Sussex Living East February 2020

Page 8


As Ben Stiles seeks to make his mark in the fiercely competitive world of motor sport, he found the time to pull into the pits to talk to Peter d’Aguilar about racing and his hometown of Bexhill-on-Sea

At Levels Raceway (Timaru, near Christhcurch in New Zealand)




en Stiles has three factors working in his favour. First of all, his father Trevor is himself a former Formula Ford champion. Secondly, Ben hails from Bexhill-on-Sea – the fabled birthplace of British motor racing. And thirdly, the fact that he is an outstanding driver also helps. Twenty-four-year-old Ben has already made an impact on the winner’s podium by clinching victory in the 2019 Universal Racing Series Classic Formula Ford 2000 National Championship, winning eight out of eleven starts at iconic venues such as Donington Park, Silverstone and Brands Hatch and recording the fastest laps at five of the six circuits he competed at.

“I’ve always dreamt of winning a motor racing championship but, until recently, the cost involved has always been an obstacle,” says Ben. “To

win in my first season, after only two years racing, is a dream come true.” As well as winning championships, Trevor also managed his own Formula Ford team. Having taken a twenty-year break from the sport, he is now heavily involved in his son’s burgeoning career. “It all started when dad went out to New Zealand on holiday and found himself near a racetrack, and they offered him a drive,” Ben explains. “I was just finishing my degree in Motorsport Engineering at Bath University. Dad suggested I joined him out there and then I got the chance to drive in the New Zealand National Formula Ford Championship.” Ben and Trevor now divide their time between New Zealand and England, working together on Ben’s racing car – a real father and son team. Ben’s success in the UK championship has given them both great satisfaction. “It wasn’t easy,” he noted, “due to a lack of finance, we often had to use second hand tyres.” Ben won his first race, in Anglesey, and he followed it up by passing the chequered flag first in seven of his next ten races. This year he is hoping to graduate to the European Championship in his Van Diemen RF82, or take a step up to Classic Formula Three, for which he’ll need finance for a specialist car. “Ultimately I’d love to get into historic Formula One, but at 24, I may already be too old to be scouted,” says a wistful Ben. Great drivers from the seventies, eighties and nineties – James Hunt, Niki Lauda and Ayrton Senna (who also started out in Formula Ford driving a Van Diemen) are where Ben draws his inspiration. “Racing in those days was tough and risky. The drivers showed great commitment and courage. The cars we drive in classic Formula Ford are from that era. While the circuits nowadays have better safety features, our cars are just as dangerous.” What makes a good racing driver? Ben believes it’s an instinctive ability, because everything happens too fast for conscious thought. To be successful, both car and driver need to be in perfect working order, and in perfect harmony. The fact that their car is highly competitive – despite their limited financial resources is due to Ben’s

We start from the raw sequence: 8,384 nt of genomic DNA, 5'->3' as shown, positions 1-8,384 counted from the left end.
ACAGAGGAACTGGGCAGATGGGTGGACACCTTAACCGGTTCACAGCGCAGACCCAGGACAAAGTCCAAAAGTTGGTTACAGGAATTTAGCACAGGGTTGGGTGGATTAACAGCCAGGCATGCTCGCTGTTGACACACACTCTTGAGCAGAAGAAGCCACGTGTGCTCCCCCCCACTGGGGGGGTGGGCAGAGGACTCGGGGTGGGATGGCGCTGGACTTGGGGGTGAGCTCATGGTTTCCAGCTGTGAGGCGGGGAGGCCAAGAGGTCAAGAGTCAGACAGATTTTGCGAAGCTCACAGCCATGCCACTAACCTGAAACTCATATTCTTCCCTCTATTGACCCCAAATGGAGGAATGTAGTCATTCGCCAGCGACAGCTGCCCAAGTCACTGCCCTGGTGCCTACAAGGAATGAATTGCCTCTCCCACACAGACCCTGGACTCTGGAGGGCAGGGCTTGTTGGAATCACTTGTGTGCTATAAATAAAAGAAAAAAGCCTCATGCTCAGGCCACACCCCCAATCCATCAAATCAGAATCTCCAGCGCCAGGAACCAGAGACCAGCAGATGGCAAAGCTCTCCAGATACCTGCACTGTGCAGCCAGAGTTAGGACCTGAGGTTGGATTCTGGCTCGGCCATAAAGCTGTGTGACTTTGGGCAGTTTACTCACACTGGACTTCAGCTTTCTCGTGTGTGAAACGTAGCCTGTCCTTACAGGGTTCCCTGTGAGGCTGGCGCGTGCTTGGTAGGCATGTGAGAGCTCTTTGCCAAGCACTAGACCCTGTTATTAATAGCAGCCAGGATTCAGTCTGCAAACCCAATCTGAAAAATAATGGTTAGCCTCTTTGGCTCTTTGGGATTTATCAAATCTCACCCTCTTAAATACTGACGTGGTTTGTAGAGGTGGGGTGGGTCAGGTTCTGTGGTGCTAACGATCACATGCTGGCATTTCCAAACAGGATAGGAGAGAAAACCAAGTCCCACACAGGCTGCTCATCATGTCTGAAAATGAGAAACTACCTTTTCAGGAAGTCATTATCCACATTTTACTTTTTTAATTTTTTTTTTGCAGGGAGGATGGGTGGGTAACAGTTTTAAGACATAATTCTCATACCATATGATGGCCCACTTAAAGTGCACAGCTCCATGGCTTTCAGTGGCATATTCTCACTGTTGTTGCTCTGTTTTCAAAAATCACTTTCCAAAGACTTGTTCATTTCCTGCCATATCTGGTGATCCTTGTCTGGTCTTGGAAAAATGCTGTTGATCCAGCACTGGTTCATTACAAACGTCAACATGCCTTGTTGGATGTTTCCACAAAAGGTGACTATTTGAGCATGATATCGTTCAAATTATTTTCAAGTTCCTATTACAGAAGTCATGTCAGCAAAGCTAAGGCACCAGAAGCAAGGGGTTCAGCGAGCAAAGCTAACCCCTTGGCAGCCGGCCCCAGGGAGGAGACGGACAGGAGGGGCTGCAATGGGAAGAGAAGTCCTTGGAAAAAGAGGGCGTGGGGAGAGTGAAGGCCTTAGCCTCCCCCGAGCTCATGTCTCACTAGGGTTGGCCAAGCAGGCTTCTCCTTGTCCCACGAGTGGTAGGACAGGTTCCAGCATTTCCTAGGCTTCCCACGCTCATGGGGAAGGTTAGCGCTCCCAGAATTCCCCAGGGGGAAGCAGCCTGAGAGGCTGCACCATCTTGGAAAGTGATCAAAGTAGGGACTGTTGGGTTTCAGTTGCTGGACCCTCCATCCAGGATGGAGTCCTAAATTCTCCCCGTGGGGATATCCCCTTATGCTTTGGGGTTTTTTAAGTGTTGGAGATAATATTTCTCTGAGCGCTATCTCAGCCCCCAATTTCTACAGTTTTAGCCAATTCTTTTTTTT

8 SUSSEX LIVING | February 2020

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